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Guidelines

2. Family law matters

2.2. Urgent matters

2.2.1 Priority for urgent matters

Although each of the family law matters are generally of equal priority, in deciding whether to grant aid for a family law matter in relation to an application to the court for an interim order or injunction, Legal Aid NSW must give the highest priority to urgent matters.

Urgent matters are matters in which Legal Aid NSW determines that:

  • a child's safety or welfare is at risk
  • the applicant's safety is at risk
  • there is an immediate risk of removal of a child from Australia or to a remote geographic region within Australia
  • there is a need to preserve matrimonial property, or
  • other exceptional circumstances exist that require urgent legal assistance.


2.2.2 Non urgent matters

Prioritising non-urgent matters

In prioritising funds available for non-urgent matters and deciding whether a grant of legal aid is to be made and, if so, the nature and extent of that grant, Legal Aid NSW may take into consideration whether:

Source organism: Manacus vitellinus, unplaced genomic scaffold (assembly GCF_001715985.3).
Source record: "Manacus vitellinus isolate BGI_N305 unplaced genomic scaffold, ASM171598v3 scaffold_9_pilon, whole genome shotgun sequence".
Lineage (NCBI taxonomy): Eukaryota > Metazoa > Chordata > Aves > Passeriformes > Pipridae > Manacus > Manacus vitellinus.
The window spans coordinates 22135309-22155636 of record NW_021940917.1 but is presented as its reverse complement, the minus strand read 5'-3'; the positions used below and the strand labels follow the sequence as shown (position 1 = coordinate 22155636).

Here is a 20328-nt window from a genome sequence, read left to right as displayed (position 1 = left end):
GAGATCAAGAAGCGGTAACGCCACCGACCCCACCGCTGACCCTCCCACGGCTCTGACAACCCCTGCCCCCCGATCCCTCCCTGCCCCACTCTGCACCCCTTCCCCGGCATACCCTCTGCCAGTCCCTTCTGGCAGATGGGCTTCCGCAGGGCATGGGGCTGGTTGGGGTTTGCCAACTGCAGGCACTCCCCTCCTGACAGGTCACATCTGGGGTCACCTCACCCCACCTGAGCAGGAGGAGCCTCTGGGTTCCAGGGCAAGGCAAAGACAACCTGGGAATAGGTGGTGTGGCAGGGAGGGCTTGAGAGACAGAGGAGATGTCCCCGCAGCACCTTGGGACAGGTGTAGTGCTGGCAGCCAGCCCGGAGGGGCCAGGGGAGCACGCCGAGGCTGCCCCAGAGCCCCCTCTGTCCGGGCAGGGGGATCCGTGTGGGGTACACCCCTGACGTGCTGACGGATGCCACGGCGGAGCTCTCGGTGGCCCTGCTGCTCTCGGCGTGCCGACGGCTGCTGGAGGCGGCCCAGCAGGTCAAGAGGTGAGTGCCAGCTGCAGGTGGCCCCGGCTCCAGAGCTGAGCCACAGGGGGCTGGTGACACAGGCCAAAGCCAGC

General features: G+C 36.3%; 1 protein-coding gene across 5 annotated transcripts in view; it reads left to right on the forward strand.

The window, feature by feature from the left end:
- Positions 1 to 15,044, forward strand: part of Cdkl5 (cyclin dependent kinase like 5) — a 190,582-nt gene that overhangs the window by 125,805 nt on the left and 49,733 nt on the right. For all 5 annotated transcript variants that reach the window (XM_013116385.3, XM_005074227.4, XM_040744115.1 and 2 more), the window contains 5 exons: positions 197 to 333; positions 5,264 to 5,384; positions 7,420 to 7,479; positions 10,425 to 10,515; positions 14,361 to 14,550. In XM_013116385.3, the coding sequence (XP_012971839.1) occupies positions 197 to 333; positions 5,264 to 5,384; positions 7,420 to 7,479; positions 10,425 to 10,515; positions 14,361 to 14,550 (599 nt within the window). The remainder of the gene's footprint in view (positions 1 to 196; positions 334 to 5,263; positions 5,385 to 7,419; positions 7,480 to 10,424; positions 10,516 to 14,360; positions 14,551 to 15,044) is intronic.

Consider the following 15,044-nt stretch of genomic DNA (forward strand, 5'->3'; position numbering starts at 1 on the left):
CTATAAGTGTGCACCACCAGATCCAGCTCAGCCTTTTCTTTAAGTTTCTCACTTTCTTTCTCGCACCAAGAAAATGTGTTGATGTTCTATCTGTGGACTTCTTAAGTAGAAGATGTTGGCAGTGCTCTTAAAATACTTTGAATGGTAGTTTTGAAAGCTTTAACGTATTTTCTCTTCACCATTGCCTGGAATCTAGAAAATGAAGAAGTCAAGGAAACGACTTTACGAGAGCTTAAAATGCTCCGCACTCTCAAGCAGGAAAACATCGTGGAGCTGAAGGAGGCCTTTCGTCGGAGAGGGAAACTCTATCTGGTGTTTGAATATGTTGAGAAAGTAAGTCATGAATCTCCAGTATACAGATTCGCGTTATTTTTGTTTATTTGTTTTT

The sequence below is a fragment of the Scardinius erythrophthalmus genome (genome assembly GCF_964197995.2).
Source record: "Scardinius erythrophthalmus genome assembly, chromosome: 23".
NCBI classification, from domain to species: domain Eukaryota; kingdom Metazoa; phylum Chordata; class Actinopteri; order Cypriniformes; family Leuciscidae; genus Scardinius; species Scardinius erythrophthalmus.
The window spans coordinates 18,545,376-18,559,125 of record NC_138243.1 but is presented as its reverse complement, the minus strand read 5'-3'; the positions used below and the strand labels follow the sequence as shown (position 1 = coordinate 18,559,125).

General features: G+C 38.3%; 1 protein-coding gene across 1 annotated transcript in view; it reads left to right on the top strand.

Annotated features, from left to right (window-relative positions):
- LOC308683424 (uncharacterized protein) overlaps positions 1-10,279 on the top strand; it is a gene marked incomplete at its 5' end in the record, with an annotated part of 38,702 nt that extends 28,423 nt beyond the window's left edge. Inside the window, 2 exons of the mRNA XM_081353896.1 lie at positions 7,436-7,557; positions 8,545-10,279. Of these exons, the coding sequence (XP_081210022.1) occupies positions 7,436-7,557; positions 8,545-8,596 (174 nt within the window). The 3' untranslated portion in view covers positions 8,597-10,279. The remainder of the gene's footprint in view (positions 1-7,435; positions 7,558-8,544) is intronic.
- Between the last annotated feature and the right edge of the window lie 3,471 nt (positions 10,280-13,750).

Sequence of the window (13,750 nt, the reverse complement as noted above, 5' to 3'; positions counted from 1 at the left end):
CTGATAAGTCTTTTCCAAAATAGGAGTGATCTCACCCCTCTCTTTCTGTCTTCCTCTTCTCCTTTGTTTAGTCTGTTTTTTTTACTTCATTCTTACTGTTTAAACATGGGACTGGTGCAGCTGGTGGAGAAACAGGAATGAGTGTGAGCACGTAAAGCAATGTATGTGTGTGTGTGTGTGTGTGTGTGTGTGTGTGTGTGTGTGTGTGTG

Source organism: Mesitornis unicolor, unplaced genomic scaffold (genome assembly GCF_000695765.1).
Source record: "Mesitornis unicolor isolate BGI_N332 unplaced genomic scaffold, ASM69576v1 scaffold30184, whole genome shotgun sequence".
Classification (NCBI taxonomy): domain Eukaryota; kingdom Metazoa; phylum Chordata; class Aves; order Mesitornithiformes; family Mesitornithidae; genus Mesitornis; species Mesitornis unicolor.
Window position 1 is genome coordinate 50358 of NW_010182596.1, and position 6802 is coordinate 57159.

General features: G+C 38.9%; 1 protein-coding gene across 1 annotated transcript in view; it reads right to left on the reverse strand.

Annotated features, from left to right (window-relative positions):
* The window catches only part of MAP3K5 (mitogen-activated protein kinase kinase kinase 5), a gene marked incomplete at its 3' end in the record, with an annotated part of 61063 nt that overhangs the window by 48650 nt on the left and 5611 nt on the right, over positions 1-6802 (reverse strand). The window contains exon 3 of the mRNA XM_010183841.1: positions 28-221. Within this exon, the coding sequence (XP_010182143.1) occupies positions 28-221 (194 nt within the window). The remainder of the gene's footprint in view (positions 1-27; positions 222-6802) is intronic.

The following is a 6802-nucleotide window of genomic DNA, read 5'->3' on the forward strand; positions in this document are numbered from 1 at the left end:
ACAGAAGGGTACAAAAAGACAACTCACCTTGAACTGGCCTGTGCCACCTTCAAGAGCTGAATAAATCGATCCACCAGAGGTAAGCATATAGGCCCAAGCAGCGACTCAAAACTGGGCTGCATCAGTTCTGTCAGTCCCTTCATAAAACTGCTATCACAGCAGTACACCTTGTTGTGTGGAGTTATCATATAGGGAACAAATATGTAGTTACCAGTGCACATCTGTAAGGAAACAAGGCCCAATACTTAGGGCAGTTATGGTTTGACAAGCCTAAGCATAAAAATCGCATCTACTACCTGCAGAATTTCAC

• there is, or is a likelihood of, domestic violence, especially if an allegation of domestic violence has been made
  • concerns as to the safety, welfare and psychological wellbeing of a child have been identified and require further investigation
  • the applicant has a language or literacy problem
  • the applicant has an intellectual, psychiatric or physical disability
  • it is difficult for the applicant to obtain legal assistance because the applicant lives in a remote area
  • the child/children are Aboriginal or Torres Strait Islander as defined under section 4 of the Family Law Act 1975 (Cth).


Date Last Published: 30/01/2017